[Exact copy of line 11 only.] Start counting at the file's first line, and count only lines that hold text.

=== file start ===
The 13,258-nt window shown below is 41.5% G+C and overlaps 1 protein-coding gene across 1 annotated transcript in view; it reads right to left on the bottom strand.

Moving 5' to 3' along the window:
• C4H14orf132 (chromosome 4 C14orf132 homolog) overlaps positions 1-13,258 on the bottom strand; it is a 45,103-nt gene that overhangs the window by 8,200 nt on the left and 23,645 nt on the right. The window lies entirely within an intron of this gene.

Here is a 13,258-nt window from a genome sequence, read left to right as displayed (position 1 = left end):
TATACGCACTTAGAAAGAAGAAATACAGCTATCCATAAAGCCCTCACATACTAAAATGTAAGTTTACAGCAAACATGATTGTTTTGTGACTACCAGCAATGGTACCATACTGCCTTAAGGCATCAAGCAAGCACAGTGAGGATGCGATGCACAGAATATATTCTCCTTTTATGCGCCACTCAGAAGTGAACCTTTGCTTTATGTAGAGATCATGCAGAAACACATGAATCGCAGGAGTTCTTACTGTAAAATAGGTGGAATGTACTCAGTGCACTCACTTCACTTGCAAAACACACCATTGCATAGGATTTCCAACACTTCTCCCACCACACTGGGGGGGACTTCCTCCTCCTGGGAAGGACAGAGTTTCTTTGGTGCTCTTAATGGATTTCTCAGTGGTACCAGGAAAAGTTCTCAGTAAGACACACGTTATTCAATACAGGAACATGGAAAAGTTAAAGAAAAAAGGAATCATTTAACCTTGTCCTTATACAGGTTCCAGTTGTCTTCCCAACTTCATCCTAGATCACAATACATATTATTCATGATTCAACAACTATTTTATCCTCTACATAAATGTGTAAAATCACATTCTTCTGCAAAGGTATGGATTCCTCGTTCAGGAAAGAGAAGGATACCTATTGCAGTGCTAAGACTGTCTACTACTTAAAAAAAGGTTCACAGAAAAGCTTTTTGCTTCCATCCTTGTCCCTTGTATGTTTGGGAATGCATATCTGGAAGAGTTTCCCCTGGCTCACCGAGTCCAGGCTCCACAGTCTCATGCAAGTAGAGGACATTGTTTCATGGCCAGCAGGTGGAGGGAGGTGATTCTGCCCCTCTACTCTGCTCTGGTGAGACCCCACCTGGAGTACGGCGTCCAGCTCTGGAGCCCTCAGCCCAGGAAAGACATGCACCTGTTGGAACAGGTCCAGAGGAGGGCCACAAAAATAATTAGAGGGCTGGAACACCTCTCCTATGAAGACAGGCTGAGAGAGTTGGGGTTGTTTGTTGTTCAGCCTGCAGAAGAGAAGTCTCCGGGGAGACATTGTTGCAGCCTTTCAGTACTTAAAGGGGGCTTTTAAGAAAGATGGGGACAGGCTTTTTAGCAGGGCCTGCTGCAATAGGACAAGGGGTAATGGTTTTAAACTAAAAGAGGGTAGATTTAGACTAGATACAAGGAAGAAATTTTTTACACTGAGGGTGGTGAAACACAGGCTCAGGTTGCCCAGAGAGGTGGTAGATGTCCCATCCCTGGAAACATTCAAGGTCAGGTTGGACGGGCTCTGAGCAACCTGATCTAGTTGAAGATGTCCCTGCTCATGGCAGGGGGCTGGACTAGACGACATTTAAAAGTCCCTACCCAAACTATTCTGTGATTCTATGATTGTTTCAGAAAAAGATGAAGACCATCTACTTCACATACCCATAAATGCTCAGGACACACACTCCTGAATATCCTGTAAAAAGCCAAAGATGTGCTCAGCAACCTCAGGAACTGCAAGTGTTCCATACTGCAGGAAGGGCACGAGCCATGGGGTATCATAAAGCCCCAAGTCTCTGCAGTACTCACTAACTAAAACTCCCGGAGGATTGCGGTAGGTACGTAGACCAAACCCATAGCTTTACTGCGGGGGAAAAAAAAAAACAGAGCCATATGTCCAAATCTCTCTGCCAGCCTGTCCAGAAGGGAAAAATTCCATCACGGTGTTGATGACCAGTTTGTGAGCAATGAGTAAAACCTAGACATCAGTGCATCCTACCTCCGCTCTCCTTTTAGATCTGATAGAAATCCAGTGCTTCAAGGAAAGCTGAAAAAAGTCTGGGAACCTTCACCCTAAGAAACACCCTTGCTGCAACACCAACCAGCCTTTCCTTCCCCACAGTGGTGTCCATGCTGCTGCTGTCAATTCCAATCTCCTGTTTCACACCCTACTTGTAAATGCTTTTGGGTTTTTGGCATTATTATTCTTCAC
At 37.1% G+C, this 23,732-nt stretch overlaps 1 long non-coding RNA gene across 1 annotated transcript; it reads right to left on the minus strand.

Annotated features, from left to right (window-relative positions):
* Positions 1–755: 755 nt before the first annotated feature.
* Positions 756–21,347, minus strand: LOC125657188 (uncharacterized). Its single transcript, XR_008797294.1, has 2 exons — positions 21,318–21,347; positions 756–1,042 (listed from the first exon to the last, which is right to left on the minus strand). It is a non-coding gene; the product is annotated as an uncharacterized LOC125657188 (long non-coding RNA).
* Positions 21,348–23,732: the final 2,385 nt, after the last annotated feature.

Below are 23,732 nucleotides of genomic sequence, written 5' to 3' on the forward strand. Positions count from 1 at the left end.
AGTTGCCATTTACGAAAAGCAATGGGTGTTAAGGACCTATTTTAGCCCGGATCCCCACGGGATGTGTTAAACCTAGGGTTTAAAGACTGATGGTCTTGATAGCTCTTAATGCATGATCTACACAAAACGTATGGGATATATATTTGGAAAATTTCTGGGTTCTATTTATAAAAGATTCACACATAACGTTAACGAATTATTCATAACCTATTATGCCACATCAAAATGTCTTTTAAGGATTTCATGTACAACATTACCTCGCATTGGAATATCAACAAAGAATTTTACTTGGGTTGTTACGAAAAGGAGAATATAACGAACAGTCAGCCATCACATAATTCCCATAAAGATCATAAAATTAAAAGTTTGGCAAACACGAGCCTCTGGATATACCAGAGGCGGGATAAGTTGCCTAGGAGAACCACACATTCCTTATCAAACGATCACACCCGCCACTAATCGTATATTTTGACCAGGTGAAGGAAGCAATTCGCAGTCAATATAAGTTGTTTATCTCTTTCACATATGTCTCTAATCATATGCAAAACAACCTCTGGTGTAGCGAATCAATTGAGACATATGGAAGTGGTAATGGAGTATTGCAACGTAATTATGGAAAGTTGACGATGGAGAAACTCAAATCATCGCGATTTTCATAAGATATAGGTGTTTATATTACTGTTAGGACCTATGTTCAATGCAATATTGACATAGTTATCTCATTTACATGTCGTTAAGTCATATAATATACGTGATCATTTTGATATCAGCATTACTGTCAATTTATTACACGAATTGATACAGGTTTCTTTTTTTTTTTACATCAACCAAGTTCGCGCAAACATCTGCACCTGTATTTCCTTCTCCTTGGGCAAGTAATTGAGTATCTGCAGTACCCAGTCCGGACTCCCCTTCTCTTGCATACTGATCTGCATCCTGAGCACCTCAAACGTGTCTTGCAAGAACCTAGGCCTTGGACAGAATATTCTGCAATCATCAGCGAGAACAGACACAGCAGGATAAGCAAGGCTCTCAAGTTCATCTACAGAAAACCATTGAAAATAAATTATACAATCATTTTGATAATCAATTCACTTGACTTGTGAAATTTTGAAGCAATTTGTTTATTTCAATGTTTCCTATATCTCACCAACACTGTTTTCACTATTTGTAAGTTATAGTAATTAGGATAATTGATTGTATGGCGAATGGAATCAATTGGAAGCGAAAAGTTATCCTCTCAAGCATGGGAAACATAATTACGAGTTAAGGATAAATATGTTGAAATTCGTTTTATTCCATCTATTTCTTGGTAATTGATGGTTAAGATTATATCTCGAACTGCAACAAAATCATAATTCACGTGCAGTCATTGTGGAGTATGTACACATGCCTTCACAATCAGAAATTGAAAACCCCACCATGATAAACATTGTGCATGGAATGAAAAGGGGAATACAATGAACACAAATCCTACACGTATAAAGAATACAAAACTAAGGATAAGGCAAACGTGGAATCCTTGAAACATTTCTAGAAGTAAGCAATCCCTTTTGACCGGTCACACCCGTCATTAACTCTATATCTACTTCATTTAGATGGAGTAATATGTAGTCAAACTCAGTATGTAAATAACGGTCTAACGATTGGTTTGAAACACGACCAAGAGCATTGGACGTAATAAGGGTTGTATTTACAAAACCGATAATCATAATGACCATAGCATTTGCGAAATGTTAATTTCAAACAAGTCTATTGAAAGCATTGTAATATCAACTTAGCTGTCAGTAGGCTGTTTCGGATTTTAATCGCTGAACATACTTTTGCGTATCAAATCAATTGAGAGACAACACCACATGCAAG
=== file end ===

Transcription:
Below are 23,732 nucleotides of genomic sequence, written 5' to 3' on the forward strand. Positions count from 1 at the left end.